While it is one thing to hear, it is quite another thing to listen. Have you ever been part of a conversation and suddenly became aware that the other person may have been hearing you, but wasn’t truly listening? Or perhaps you were the one who did not listen, who did not understand and appreciate what was being communicated.
For some among us, listening is difficult because of a hearing impairment; this was the experience of the man featured in today’s Gospel. Unable to hear, he could not listen to Jesus; unable to listen, he could not speak. Jesus’ cure of this man freed him from his solitary silence and opened his ears. Once freed, he proclaimed the wondrous healing he had known in Jesus. This nameless former deaf man bears witness this Sunday to the importance of hearing and listening to the Word that challenges us to exercise truthfulness, justice, love and service.
In his joy at being healed, the man attests to the fulfillment of the messianic hopes that were given voice by Israel (first reading). In the healing of the deaf, the blind and the lame, the Messiah would be made known, and the salvation they had so long awaited would be accomplished through him.
As Walter Brueggemann has explained, listening was a particularly freighted notion in the faith of ancient Israel (Reverberations of Faith, Westminster John Knox Press, 2002). Beyond the ordinary aspects of auditory communication, listening, as expressed in the Hebrew term Shema’, pertains to the covenantal relationship God initiated with Israel. Listening is not simply hearing but is the single-minded attentiveness of the covenant partners to one another. Thus, to listen means to obey and to accept with great seriousness the will and intention of the other. This attentiveness begins with what has been called the creed of Judaism, “Listen, O Israel” (Deuteronomy 6:4-9). Those called to listen are called to love with all their heart, soul and strength and to take to heart the word of God (the law), which gives life.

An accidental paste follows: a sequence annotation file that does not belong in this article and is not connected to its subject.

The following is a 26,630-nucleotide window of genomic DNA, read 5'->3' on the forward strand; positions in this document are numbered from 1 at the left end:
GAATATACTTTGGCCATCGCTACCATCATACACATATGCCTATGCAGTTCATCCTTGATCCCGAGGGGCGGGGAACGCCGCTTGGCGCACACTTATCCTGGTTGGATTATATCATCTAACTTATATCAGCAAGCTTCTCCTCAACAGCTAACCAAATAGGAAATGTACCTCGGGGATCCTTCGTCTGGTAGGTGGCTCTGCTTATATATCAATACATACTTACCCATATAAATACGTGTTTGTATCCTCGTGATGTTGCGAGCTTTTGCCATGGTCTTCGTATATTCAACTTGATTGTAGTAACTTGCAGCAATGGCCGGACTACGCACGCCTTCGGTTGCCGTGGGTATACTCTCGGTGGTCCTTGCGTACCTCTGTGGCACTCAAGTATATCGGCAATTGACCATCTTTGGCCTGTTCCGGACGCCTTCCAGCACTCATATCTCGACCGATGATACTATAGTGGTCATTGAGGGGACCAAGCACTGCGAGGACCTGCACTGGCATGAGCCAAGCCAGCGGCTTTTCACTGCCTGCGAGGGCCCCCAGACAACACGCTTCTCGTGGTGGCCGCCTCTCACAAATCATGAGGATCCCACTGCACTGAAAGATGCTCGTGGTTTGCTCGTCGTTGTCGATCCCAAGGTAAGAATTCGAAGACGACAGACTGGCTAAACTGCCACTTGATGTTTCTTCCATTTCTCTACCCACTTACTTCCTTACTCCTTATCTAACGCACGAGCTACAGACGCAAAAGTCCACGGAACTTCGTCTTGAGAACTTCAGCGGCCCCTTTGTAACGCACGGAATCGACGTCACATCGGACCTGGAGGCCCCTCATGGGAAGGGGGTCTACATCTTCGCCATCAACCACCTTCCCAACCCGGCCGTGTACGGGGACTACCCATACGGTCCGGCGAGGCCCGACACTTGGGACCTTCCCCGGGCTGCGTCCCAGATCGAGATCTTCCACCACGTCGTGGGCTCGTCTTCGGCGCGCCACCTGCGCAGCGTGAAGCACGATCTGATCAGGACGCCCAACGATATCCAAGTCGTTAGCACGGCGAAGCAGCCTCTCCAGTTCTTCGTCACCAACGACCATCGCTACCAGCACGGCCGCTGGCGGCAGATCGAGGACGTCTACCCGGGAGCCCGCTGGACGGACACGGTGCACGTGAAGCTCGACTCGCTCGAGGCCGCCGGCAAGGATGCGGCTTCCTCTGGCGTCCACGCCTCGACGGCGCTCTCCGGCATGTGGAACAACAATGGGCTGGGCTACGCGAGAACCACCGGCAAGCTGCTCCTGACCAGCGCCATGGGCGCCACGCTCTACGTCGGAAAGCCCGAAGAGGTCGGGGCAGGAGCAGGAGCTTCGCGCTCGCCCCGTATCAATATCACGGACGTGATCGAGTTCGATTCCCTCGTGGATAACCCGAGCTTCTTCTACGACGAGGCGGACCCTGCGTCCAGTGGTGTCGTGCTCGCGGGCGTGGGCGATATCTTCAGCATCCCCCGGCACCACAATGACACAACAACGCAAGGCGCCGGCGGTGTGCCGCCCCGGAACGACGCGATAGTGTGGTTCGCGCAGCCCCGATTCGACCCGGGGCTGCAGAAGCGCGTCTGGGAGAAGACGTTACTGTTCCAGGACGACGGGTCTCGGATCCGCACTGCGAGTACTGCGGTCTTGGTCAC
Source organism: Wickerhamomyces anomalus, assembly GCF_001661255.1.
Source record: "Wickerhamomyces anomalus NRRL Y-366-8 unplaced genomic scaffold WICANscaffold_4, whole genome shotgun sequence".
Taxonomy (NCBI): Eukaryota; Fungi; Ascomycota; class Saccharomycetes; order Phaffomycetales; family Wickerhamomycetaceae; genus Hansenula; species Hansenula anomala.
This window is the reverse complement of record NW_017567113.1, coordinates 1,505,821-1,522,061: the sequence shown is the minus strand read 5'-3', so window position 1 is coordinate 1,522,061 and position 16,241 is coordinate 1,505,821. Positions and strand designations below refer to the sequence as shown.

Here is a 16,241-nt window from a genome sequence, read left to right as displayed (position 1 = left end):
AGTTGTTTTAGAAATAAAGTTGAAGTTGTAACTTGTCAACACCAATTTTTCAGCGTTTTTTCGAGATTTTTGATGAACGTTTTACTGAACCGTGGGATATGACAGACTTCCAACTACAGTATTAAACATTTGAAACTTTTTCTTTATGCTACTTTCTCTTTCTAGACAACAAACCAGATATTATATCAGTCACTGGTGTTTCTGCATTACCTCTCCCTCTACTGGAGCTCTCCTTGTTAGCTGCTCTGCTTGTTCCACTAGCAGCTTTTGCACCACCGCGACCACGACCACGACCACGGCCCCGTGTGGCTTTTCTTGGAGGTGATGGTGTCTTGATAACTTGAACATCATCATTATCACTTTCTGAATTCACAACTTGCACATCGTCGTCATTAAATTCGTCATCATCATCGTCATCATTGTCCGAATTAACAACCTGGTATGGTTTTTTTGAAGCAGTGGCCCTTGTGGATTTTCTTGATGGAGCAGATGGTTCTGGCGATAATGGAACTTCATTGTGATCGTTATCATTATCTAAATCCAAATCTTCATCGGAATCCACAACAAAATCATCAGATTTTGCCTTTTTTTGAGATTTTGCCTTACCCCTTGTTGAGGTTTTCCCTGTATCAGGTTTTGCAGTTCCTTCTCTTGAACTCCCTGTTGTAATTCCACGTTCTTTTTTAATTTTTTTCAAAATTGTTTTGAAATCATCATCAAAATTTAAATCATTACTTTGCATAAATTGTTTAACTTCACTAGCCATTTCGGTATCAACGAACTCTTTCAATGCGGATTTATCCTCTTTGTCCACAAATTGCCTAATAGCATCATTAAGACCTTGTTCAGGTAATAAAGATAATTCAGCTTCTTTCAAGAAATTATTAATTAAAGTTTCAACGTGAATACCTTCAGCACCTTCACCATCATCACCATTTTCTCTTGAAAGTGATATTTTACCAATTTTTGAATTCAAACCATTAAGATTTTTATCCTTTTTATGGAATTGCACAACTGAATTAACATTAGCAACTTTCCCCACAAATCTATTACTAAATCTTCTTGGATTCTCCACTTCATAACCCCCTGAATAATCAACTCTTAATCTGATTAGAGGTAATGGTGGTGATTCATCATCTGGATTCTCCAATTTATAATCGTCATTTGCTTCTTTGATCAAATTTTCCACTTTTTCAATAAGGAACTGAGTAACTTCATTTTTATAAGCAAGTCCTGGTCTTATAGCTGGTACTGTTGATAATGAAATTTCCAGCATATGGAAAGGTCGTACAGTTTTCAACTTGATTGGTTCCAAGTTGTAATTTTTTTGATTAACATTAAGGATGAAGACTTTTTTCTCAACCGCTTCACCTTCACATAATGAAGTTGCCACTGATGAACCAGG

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At each communal gathering for worship, the call to listen is renewed. The sacred texts are proclaimed and the words are heard. The presider offers a homily. But unless we also listen -- that is, unless we surrender to the call of the word, are willing to be transformed by the proclaimed word -- then the word has been spoken in vain.
Through the centuries, God has used a variety of ways to gain the attention of humankind. For Moses, the burning bush was so fascinating that he could not help but listen; for the desert wanderers, a pillar of fire, a mobile cloud and occasional claps of thunder from Sinai drew them in. Through the centuries, God’s prophets were quite creative in their efforts to get people to listen; they sang, they cajoled, they told stories, they performed symbolic actions. Ultimately, God’s greatest attempt to be heard and heeded became flesh in the person of Jesus Christ. In awe of this great gift, the author of 1 John proclaimed, “What we have heard, what we have seen with our eyes, what we looked upon and touched with our hands concerns the Word of Life -- what we have seen and heard, we now proclaim to you, so that you may have fellowship with God and your joy may be complete” (1 John 1:1-4). Jesus is not merely a written word in a book that we can close and put away when we’d rather not listen to its message. Jesus is God’s living, breathing Word who invites us to hear and listen in a way that will transform our lives and, through us, our world.
At times, however, our listening is not keen enough or humble enough to effect the needed transformation. In those times, we stand with the deaf man and beg Jesus to lay his hand on us. We allow him to open our ears to hear the Word as it speaks to every aspect of our lives. We listen as the truth of who we are is told; we listen to our sins, our selfishness, our greed, our apathy, our laziness. But we also listen as we are told that we are loved and cherished by a God who desires communion with us. We listen as we are told that our beloved Brother and Lord has died to secure our freedom and salvation.
[Patricia Sánchez holds a master’s degree in literature and religion of the Bible from a joint degree program at Columbia University and Union Theological Seminary in New York.]
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